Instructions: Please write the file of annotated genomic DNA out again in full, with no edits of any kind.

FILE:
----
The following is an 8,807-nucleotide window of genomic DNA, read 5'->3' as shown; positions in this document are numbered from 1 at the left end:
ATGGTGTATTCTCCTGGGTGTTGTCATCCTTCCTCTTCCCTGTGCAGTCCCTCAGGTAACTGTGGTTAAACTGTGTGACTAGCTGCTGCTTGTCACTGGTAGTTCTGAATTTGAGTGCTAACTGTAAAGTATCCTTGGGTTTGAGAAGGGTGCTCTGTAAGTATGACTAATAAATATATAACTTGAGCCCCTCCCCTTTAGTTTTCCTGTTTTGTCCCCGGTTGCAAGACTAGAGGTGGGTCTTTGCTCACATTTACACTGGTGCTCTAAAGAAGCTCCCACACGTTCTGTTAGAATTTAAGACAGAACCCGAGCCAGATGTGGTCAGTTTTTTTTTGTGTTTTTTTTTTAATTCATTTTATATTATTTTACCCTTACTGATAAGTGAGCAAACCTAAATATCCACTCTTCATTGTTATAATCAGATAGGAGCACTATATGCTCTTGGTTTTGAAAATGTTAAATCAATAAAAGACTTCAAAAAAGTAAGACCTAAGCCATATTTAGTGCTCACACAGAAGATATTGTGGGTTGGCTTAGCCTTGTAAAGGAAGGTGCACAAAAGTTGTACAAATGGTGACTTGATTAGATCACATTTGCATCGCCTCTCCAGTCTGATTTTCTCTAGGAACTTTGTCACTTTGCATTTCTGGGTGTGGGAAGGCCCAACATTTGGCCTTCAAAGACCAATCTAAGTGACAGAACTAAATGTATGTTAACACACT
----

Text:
The following is an 8,807-nucleotide window of genomic DNA, read 5'->3' as shown; positions in this document are numbered from 1 at the left end:
ATGGTGTATTCTCCTGGGTGTTGTCATCCTTCCTCTTCCCTGTGCAGTCCCTCAGGTAACTGTGGTTAAACTGTGTGACTAGCTGCTGCTTGTCACTGGTAGTTCTGAATTTGAGTGCTAACTGTAAAGTATCCTTGGGTTTGAGAAGGGTGCTCTGTAAGTATGACTAATAAATATATAACTTGAGCCCCTCCCCTTTAGTTTTCCTGTTTTGTCCCCGGTTGCAAGACTAGAGGTGGGTCTTTGCTCACATTTACACTGGTGCTCTAAAGAAGCTCCCACACGTTCTGTTAGAATTTAAGACAGAACCCGAGCCAGATGTGGTCAGTTTTTTTTTGTGTTTTTTTTTTAATTCATTTTATATTATTTTACCCTTACTGATAAGTGAGCAAACCTAAATATCCACTCTTCATTGTTATAATCAGATAGGAGCACTATATGCTCTTGGTTTTGAAAATGTTAAATCAATAAAAGACTTCAAAAAAGTAAGACCTAAGCCATATTTAGTGCTCACACAGAAGATATTGTGGGTTGGCTTAGCCTTGTAAAGGAAGGTGCACAAAAGTTGTACAAATGGTGACTTGATTAGATCACATTTGCATCGCCTCTCCAGTCTGATTTTCTCTAGGAACTTTGTCACTTTGCATTTCTGGGTGTGGGAAGGCCCAACATTTGGCCTTCAAAGACCAATCTAAGTGACAGAACTAAATGTATGTTAACACACT